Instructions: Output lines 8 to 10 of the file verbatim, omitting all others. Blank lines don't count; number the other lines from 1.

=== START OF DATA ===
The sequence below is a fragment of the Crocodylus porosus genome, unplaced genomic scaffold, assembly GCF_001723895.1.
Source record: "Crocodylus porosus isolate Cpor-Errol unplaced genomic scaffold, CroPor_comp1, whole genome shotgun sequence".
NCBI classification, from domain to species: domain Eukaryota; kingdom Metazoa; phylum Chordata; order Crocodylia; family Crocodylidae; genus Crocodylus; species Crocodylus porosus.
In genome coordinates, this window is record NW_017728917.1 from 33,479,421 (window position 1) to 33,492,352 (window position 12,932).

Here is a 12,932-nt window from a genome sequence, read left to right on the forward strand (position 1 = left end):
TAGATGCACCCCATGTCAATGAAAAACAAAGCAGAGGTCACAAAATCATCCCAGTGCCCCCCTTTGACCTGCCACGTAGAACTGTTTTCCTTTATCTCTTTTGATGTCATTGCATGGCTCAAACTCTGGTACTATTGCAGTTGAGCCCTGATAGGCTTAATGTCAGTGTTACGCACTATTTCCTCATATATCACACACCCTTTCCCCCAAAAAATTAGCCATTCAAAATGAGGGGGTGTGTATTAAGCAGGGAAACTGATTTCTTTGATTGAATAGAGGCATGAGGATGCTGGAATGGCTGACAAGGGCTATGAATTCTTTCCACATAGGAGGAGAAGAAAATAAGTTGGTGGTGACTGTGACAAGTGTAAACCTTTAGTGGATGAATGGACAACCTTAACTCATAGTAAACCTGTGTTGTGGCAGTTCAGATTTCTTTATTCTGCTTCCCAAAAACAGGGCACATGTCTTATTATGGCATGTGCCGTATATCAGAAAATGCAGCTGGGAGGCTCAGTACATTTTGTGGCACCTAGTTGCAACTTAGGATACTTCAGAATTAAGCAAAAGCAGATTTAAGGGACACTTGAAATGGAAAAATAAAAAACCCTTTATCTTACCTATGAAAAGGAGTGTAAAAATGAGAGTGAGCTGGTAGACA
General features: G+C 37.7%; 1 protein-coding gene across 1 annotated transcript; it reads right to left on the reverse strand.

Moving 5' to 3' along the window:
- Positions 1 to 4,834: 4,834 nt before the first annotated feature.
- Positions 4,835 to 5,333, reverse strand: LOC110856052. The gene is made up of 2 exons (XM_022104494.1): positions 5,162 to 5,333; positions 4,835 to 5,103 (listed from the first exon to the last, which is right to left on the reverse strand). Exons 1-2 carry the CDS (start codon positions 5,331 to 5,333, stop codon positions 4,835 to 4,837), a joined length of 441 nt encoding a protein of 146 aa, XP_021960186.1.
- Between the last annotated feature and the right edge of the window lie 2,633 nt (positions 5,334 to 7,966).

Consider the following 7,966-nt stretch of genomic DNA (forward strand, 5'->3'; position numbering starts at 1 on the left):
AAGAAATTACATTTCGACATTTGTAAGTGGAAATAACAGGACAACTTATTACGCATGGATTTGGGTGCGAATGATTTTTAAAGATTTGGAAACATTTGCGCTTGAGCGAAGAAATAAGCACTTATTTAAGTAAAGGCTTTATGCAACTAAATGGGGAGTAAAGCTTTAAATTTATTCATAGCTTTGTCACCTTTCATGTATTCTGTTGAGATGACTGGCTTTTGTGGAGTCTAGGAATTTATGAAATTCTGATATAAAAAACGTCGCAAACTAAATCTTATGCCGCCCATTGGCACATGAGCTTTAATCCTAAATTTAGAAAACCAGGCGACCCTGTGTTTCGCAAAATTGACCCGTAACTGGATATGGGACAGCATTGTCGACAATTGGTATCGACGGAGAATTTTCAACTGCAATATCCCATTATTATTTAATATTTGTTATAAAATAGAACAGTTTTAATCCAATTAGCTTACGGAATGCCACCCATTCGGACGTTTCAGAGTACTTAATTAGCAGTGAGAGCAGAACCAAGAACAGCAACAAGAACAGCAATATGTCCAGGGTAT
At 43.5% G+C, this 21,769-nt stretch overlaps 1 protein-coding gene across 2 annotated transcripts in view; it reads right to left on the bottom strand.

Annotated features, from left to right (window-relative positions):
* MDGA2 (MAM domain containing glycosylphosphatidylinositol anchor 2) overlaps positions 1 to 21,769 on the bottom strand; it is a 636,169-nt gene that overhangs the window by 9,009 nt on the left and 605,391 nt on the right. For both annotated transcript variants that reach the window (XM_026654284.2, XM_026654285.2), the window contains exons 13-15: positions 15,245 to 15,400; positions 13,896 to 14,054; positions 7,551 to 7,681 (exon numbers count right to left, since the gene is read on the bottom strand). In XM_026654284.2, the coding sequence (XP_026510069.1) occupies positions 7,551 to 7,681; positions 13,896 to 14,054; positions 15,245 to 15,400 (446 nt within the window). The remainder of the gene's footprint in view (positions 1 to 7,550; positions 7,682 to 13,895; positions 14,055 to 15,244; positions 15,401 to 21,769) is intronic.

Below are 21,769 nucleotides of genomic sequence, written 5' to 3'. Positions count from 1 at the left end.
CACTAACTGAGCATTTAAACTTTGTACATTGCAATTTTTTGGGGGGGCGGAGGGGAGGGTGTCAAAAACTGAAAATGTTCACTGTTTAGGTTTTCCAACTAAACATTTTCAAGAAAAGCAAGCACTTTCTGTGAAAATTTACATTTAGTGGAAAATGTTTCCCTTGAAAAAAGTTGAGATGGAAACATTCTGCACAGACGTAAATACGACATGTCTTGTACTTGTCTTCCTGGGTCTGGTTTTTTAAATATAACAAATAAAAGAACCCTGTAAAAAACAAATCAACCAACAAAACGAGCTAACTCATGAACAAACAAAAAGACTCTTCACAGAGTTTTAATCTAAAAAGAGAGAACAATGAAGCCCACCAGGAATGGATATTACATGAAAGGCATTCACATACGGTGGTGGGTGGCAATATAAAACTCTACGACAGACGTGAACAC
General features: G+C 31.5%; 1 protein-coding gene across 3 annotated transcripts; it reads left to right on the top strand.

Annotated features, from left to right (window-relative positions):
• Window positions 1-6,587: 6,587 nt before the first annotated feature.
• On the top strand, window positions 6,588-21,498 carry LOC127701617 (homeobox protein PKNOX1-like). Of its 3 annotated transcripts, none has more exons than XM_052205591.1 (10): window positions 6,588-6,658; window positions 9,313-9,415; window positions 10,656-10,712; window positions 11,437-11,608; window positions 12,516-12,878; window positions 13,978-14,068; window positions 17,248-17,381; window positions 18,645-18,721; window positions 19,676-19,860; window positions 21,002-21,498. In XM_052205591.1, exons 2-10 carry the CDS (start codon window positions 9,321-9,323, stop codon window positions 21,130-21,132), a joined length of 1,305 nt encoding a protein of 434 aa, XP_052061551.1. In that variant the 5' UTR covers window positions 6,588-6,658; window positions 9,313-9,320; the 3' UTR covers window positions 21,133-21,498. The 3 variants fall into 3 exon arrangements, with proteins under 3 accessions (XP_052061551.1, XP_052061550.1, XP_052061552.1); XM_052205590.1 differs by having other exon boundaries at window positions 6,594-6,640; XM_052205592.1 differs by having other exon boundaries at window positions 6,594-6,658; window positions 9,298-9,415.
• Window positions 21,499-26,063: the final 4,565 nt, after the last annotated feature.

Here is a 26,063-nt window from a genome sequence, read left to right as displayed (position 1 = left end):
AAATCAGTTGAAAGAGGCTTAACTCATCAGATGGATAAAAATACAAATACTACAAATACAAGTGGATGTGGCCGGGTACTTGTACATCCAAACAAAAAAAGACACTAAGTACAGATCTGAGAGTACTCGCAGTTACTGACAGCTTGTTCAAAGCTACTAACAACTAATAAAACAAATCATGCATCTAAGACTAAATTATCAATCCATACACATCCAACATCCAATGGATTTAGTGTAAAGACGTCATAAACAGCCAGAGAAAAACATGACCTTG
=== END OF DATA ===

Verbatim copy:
Moving 5' to 3' along the window:
- Positions 1 to 4,834: 4,834 nt before the first annotated feature.
- Positions 4,835 to 5,333, reverse strand: LOC110856052. The gene is made up of 2 exons (XM_022104494.1): positions 5,162 to 5,333; positions 4,835 to 5,103 (listed from the first exon to the last, which is right to left on the reverse strand). Exons 1-2 carry the CDS (start codon positions 5,331 to 5,333, stop codon positions 4,835 to 4,837), a joined length of 441 nt encoding a protein of 146 aa, XP_021960186.1.